BOA selling Team Bermuda face masks
The Bermuda Olympic Association has partnered with Coral Coast Clothing, a Hamilton store, to sell Team Bermuda and BOA-branded face masks to assist with preparing teams for international competitions, including next year’s Olympic Games in Tokyo, Japan.
The masks, which are reusable and adjustable, are available in the Bermuda colours of pink and blue and will retail for $20 with all proceeds going to the BOA, a registered charity, to support the development of Bermuda’s young athletes and helping maximise their participation in overseas competitions.
Branwen Smith-King, the BOA secretary-general and a former Bermuda track athlete, said the BOA saw the opportunity to benefit from the use of face masks because of the Covid-19 pandemic.
“With the pandemic still affecting our daily lives, and requiring us to wear face coverings to protect ourselves and others, the BOA came up with mask designs that will let our supporters show their pride in Bermuda and our athletes,” Smith-King said.
“Available in the national team colours, they are perfect stocking stuffers. And since they are sourced for us by Coral Coast and carried in their shop, you know they are great quality, too.
“I’d like to thank Adam and Sam at Coral Coast for assisting us with this project and for their generosity in passing all profits from the sale of these masks back to the BOA, where the money will be put to good use, supporting our young athletes on their journeys to success.
“Pick up a BOA mask at Coral Coast and wear your Team Bermuda colours this holiday season!”
Adam Petty and Sam Outerbridge, co-founders of Coral Coast Clothing said they were pleased to partner with the BOA for a good cause.
“We’re pleased that we are able to support the BOA with this initiative,” they said. “Everything we sell at Coral Coast is a celebration of Bermuda, so the BOA and Team Bermuda merchandise fits right in.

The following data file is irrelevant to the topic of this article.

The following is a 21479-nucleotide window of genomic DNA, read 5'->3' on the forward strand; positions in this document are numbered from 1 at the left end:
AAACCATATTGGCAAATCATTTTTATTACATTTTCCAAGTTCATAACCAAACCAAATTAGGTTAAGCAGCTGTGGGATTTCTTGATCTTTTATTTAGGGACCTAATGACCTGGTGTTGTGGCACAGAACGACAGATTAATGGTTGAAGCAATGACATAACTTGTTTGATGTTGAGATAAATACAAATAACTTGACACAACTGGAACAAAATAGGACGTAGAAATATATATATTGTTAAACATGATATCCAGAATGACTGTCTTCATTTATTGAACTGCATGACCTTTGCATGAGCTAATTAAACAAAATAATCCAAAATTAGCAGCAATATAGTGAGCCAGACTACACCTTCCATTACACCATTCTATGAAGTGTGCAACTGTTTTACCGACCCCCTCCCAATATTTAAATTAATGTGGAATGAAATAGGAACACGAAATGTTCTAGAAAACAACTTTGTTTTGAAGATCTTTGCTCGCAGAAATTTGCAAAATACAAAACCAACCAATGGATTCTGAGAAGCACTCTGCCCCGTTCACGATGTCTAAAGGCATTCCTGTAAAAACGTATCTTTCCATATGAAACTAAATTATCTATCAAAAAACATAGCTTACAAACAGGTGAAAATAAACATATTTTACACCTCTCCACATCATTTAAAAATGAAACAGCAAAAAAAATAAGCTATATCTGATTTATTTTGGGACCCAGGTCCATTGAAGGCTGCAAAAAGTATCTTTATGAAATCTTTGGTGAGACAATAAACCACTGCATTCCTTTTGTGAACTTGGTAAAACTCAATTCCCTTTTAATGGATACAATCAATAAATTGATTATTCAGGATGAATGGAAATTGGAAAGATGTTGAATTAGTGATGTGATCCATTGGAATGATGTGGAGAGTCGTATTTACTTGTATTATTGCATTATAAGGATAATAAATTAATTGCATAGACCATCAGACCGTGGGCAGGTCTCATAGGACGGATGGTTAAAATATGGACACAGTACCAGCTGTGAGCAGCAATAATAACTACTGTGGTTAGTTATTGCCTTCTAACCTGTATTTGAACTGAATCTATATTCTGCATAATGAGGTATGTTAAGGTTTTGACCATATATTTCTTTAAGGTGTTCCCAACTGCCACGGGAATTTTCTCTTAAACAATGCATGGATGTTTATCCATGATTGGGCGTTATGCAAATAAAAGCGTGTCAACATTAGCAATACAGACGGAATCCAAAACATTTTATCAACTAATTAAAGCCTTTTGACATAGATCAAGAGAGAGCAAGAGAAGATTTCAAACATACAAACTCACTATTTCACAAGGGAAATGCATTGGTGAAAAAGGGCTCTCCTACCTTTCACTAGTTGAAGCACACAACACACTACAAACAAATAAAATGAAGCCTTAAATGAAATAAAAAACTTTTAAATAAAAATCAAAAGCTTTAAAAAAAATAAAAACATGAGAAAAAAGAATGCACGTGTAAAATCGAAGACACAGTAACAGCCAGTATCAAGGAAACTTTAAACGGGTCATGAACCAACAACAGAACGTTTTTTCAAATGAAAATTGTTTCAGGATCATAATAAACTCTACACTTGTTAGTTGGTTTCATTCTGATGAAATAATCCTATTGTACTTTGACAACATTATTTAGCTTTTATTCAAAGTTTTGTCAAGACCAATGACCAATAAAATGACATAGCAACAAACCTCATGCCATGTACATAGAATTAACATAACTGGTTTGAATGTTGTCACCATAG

“The masks are of the same high quality as our other popular designs, and you can feel good knowing the money you spend on them is going to help our current and future elite athletes.”
The pandemic forced the Olympic Games to be postponed this summer, rescheduled for next July, with the International Olympic Committee ruling out postponing the Games for a second time.
A government-led task force in Japan is working on how the global event can be staged safely, with suggestions that it will put on a more simple version of the Games. Specific details around different scenarios are being finalised, such as adjusting immigration protocols in the event that Japan’s borders remain closed to tourists.
The government is also considering allowing athletes to enter Japan without a 14-day self-quarantine, in favour of testing at point of entry into Japan and at stadiums.
The Japanese Government is also mulling a “pledge” signed by athletes promising to limit their activities to the stadium and Olympic Village. The pledge consists of a pre-arranged itinerary outlining destinations and modes of transport. Failure to abide by the rules may end in eviction of athletes from the village.
It is anticipated some 11,000 athletes from 206 countries will be in Japan for the Olympic Games, making it difficult to prevent a coronavirus outbreak in the Olympic Village. Organisers are considering the idea of housing athletes in hotels to prevent the spread of Covid-19 between the athletes.